Lettuce, most herbs, grains, and almost every garden flower grow their seeds in "heads" that turn brown when the seeds are ripe. Normally, you should let the seeds ripen fully on the plants, and gather them by picking the seed heads into a bag or container that can breathe and allow moisture to escape. As the seed heads dry out, they often drop their seeds, and they become fragile so you can separate the seeds from their heads just by squeezing and rubbing with your fingers.

These are among the most challenging seeds for home seed savers, because the chaff is difficult to separate from the seeds, and the process makes a lot of dust. We normally like to get rid of the dust first, by sifting the seeds and chaff through a fine screen, small enough to keep the seeds but allowing the dust to float away. A light breeze from a fan helps, and it's probably a good idea to do this outdoors.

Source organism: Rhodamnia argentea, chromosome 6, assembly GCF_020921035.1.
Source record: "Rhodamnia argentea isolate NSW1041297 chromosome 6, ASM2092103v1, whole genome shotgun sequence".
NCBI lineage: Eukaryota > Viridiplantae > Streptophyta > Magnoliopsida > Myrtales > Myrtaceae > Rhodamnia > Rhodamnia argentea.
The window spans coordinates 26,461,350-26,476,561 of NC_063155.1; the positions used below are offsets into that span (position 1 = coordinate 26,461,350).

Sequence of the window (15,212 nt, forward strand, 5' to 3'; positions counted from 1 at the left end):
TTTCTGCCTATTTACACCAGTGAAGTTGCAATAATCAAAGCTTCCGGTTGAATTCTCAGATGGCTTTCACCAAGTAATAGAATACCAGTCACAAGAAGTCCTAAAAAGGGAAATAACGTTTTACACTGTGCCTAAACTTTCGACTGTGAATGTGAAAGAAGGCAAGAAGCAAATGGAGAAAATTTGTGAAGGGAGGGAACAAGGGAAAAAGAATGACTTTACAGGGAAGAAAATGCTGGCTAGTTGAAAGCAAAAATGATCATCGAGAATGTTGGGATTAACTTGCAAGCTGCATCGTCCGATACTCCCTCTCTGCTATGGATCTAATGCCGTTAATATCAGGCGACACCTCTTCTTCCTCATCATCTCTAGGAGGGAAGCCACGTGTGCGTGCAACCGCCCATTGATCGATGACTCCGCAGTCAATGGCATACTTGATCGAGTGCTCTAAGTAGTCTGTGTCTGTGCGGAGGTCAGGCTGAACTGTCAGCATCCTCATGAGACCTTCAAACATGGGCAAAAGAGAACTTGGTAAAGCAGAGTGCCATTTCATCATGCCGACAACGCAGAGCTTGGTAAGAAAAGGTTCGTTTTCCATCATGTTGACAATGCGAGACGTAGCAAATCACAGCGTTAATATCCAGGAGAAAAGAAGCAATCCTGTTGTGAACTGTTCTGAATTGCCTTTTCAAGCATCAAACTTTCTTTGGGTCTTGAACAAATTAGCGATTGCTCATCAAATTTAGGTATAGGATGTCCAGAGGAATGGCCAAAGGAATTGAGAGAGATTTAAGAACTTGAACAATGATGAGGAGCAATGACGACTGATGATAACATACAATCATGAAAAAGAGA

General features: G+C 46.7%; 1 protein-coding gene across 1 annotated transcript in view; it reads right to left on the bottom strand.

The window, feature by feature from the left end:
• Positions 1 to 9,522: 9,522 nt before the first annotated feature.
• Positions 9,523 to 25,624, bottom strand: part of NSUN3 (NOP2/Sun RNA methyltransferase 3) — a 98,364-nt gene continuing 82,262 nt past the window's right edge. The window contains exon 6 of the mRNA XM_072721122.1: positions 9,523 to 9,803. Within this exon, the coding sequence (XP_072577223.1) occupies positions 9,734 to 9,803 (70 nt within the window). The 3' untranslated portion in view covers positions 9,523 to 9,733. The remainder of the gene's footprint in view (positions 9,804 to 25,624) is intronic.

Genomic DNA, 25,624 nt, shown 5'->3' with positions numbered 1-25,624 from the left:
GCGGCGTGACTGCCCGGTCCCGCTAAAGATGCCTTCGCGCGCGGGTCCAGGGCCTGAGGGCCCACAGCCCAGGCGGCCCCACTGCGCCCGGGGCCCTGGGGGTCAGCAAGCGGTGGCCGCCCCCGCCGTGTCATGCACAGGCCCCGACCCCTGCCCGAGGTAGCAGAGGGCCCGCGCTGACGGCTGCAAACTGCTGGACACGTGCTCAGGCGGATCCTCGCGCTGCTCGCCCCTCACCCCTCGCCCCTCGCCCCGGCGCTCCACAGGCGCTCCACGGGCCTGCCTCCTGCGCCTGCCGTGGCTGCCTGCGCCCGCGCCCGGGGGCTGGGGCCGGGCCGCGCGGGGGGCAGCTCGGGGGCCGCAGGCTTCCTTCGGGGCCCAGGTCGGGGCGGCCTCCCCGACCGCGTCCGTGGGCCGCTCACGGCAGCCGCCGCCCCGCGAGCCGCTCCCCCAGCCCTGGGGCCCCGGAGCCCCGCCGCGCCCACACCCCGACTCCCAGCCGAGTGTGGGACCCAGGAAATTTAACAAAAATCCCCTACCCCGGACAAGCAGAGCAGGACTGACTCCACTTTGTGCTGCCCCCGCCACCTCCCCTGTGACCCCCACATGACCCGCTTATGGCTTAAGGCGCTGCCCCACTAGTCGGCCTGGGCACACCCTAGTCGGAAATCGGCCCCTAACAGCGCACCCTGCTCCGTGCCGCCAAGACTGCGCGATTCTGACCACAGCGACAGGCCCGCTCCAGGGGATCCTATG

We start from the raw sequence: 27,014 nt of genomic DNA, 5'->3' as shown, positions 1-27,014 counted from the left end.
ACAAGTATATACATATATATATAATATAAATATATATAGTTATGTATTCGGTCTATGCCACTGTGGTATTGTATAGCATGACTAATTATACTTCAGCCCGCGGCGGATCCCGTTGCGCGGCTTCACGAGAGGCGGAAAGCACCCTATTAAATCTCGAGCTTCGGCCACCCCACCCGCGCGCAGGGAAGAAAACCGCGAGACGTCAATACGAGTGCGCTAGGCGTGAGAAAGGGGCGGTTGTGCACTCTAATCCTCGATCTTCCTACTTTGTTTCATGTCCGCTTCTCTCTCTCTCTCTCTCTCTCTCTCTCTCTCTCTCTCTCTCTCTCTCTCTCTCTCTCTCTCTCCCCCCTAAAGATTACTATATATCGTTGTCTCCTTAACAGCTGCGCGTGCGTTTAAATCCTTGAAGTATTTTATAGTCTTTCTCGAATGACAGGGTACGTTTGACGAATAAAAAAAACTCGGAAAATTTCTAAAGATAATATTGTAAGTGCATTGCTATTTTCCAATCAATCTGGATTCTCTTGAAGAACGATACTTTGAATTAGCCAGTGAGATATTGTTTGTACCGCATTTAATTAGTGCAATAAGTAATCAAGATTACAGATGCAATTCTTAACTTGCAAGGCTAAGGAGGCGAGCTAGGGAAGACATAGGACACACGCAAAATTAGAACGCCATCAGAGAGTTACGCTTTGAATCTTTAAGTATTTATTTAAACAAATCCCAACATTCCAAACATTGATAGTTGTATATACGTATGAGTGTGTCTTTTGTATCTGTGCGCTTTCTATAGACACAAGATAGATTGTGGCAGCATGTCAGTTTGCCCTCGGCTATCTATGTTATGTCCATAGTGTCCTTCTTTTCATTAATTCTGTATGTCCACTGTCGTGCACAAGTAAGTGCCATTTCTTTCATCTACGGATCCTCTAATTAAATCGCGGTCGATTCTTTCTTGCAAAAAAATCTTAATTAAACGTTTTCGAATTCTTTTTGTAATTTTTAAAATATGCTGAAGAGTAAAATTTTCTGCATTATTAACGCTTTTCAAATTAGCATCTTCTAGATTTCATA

Once the dust is gone, you can work with different sizes of screens to find one that allows the seeds through, but not the larger pieces of stems, leaves and flower parts. Also, try to find a screen that's just barely fine enough to keep the seeds, but allows the smaller bits of chaff to fall through. Not only do you wind up with seeds that are much cleaner but you will probably have also removed the thin, unpollinated seeds that didn't form properly. Those would not have sprouted, so you will have actually increased the germination rate of your seeds!

Finally, a light breeze from an electric fan can really help. The seeds are usually the most dense objects in the seed heads, so almost all the other material will blow away before they do. Try putting the seeds and chaff on a shallow tray, with a fan some distance away. Gradually move the fan closer, and sift the seeds with your fingers so the finer, lighter chaff lifts up and blows off the tray. Be careful, and patient, so you don't blow your seeds away too! 

Learn more about saving seeds, and how to clean each species in our handbook "How to Save Your Own Seeds".

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Bob Wildfong is Seeds of Diversity's executive director